We think to determine three things: whether something is true, whether something should be done, and whether something commands our appreciation. In other words, we think to know truth, goodness, and beauty.
I suppose it must be theoretically possible to create an ethic without God or a god, but historically in the west it's been a problem.
The great argument of the "new atheism," as of most atheisms of the old stripe, seems to be that "you can't prove the existence of God."
In other words, using the tools of science, you can't prove the existence of something that transcends science.
The absence of God is evident in many ways in our culture. For example, we are not a praying culture and in fact our government is formally opposed to identifying with any particular groups prayers. We take the wisdom of this for granted, but a historical sense shows how unnervingly rarely we find parallel states.
One place I find the absence of God a little surprising, though, is in modern translations of the Bible. Let me give an example.
In Luke 1:41, we read in the older versions something like this:
Like everybody else, I love words. I love the way I can have a vague sense of something I want to say or think about and as soon as I attach a word that fits the thought comes alive and starts to run around on me.
I love the way another person can possess an amazing insight in his own soul and, by embodying it in a collection of sound-signs (what we call words), he can give me eyes to see the same thing: at least, if I am ready.
First Things has published an amazing and wonderful essay by Alan Jacbos called "Auden and the Limits of Poetry" which, being limited, discovers its immense value.
Auden uses poetry to remind us of what poetry can never give us. But, in the end, this assigns poetry a genuine and important role, as it points always beyond itself in a strangely mute witness to that of which it is unable definitively to speak. As Auden wrote in one of his later poem,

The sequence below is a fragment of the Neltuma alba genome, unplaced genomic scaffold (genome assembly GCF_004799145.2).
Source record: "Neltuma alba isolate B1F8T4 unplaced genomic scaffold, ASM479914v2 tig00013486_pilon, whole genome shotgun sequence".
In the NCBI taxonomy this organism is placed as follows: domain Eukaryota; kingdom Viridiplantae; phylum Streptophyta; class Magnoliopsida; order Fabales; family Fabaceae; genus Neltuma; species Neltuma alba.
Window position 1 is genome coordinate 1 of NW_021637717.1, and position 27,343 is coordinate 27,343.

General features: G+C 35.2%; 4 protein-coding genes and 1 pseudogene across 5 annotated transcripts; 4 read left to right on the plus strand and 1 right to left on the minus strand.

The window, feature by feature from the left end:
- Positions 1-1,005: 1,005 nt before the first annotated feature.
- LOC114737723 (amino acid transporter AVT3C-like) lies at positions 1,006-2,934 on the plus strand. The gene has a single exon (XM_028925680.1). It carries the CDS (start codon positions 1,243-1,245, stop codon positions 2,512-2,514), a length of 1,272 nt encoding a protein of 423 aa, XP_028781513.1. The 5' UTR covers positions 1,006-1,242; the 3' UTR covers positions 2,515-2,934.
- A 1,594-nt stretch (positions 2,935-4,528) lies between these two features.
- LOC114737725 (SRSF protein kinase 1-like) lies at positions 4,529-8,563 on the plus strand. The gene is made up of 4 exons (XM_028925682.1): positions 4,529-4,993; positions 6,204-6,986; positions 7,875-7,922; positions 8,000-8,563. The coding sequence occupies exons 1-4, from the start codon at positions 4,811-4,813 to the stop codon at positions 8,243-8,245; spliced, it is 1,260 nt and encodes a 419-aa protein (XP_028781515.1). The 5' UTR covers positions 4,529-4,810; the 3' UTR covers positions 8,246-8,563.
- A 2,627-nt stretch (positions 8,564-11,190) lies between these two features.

This article from Ed Week fascinates me. It contains quite a few good ideas, expressed very generally, and then ends with the whole implementation problem.
Here's an excerpt:
During the night I tweaked my back a little, so when I woke up this morning I was particularly stiff and out of line. To loosen it a little, I went out for a short walk.
The high will be 63, so the air carried that early morning anticipation that fills a spring dawn. Carolina blue was developed for today. March birds were tweeting each other and squirrels were laughing at each other.
The Meno by Plato begins with the direct and forthright question, "Can virtue be taught?"
It ends with the conclusion, stated by Socrates, that it is a gift from the gods. Which, if he is right, is a wise thing to say. And if he just spent a whole dialogue guiding Meno to that conclusion, then he has just led him along the path to wisdom.
Not that Meno has arrived (or that Socrates thought he had), but that he has progressed. He has, if he has a willing soul, moved in the direction of becoming wiser.